I am pleased to present a review of the film God’s Not Dead from guest writer (and my friend) Ken Mann. Ken is currently wrapping up his M.A. in Science and Religion at Biola University and is a regular contributor to Dr. Holly Ordway’s website, Hieropraxis. He resides with his family in Colorado.
I have a confession to make. When I first saw the trailer for God’s Not Dead, I winced. Perhaps it was the brevity of the medium. Perhaps it was the “David against Goliath” theme being wielded (at least in the trailer) with the subtlety of a nuclear weapon. Perhaps it was simply my fear it would be another in a long line of poorly executed Christian themed films.
I have never been more pleased to be so wrong. Having viewed the film this weekend with my 18-year-old daughter, I could hardly wait to write about it. I believe every Christian should see this movie. They should become familiar with some of the apologetics material in it and take an atheist/skeptic friend to see it. The conversations that would follow would be wonderful, even epic.
Allow me to review the film from two different perspectives: as an apologist and as a filmgoer.
As an apologist, going in I was especially worried. From the trailer, it seemed obvious that the Problem of Evil as well as the existence of God were part of the story. Making such material accessible and presenting it in the necessarily compressed context of a film narrative are daunting challenges. A college classroom and an arrogant philosophy professor are wonderful vehicles for the film’s protagonist (Shane Harper) to present scientific arguments for God’s existence. The nerds of scientific apologetics (like myself) will be awed at the name-dropping (Hawking, Dawkins, Lennox and Lemaître) and potent quotations (“Philosophy is dead.”). The casual viewer not familiar such material will hopefully come away with the strong impression that the Christian view of reality, as seen in the history of the universe, is rational and plausible.
The problem of evil plays a prominent role in the film’s overall narrative, while playing a very minor role in the apologetics dialogue of the classroom. Since I want to avoid spoiling the film, I will simply say that the problem of evil is real and has “nasty pointy teeth.” There are some difficult, gut wrenching moments, which serve to drive home the necessity of grappling with the question of God.
Overall, I would describe the apologetic elements of the film as tight, clear and effective.
As a filmgoer I was pleased. The story never dragged and kept four different yet interrelated storylines moving toward a significant and powerful collision at the end of the film. As I experienced it, there were only a few times when the dialogue seemed stilted. After certain plot elements were injected into the story, the scene ends abruptly. However, these minor annoyances were overshadowed by a well-acted and well-paced story where almost every character, even the atheist, was sympathetic. I wept. I cheered. I was completely captivated.
Finally, let me share the analysis that came from my conversation with my daughter. As much as she shared my reaction to the film as we watched it, she commented on the way home, “It worked well as a draft.” As effective and well done as it was, it had many rough edges. It was as if, once the apologetics scenes were tight, and the entire screenplay was deemed short enough, they went ahead a started shooting. At a mere 113 minutes, some pacing could have been sacrificed for the sake of narrative exposition.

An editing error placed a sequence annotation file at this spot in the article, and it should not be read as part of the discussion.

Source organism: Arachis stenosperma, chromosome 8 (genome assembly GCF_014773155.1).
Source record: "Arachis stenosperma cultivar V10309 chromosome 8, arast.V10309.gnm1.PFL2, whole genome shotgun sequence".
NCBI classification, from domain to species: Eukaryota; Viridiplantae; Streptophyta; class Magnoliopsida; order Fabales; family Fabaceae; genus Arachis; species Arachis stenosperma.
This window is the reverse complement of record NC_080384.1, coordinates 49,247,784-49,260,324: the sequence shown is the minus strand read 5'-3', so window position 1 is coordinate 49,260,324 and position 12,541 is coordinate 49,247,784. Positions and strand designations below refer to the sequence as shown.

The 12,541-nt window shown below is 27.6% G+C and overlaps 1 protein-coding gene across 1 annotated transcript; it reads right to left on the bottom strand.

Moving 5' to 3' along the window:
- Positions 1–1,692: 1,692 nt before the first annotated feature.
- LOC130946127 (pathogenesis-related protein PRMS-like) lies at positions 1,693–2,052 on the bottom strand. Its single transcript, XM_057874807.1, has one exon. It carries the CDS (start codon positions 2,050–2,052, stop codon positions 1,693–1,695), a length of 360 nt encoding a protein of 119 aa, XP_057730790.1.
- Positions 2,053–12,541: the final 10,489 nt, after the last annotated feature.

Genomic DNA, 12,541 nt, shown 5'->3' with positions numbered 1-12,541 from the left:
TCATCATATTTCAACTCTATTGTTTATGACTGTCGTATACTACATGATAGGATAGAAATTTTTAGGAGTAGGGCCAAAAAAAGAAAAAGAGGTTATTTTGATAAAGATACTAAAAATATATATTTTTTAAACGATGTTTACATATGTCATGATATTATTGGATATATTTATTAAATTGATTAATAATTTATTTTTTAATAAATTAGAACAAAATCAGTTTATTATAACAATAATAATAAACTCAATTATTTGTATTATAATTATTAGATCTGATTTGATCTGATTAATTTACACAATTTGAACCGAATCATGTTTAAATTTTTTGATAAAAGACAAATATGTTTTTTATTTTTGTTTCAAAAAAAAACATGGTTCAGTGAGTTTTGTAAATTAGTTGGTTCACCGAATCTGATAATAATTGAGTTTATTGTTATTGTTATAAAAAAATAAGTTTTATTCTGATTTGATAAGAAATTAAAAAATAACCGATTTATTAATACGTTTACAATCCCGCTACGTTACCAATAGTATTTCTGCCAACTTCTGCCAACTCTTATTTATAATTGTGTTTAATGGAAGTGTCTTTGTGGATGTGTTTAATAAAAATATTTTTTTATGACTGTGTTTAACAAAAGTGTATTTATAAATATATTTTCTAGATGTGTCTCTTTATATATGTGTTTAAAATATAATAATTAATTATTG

Finally, as both an apologist and reviewer, there is an element of the story that simultaneously works for and against film. Anyone familiar with Greg Koukl’s Tactics knows, the concept of a student challenging a professor in the professor’s classroom, is absurd. The professor is the authority, the expert in their field, they “own the microphone,” and is, in effect “god” in the class. In that sense, the central storyline of the film seems implausible.
Yet this very element works as the most important message of the film. It is implied that Shane Harper’s character, Josh Wheaton, has been a Christian a long time (at least six years), but not fluent in apologetics. He neglects all of his other classes to read and prepare for his “lectures” in the hostile philosophy class. In his first lecture, he is tentative and ultimately stumped by a single Stephen Hawking quotation. During his third and final lecture Josh has been transformed. He began convinced (seemingly by the Holy Spirit) of the necessity of his task. He ends inspired and emboldened by what he has learned.
That is the most powerful message of the film. Those who are willing to study (philosophy, science and theology) will be given the confidence of the truth, a confidence to assault any fortress, any idea, which denies the reality of God.
For though we walk in the flesh, we do not war according to the flesh, for the weapons of our warfare are not of the flesh, but divinely powerful for the destruction of fortresses. We are destroying speculations and every lofty thing raised up against the knowledge of God, and we are taking every thought captive to the obedience of Christ (2 Corinthians 10:3-6)
 I have written on this topic in a five part series and I am currently working my way through The Many Faces of Evil. This is a deep and complex topic, but every Christian needs to be familiar with the subject.
Ken Mann is a graduate student in Biola’s Science and Religion program. Ken is a software engineer by way of vocation, a physicist by way of education, and a devout follower of Jesus Christ, in his words, by necessity. Ken is the Chapter Director of Ratio Christi at the University of Colorado, Boulder. You can also connect with Ratio Christi at CU on Facebook and follow him on Twitter at @gadgetmann.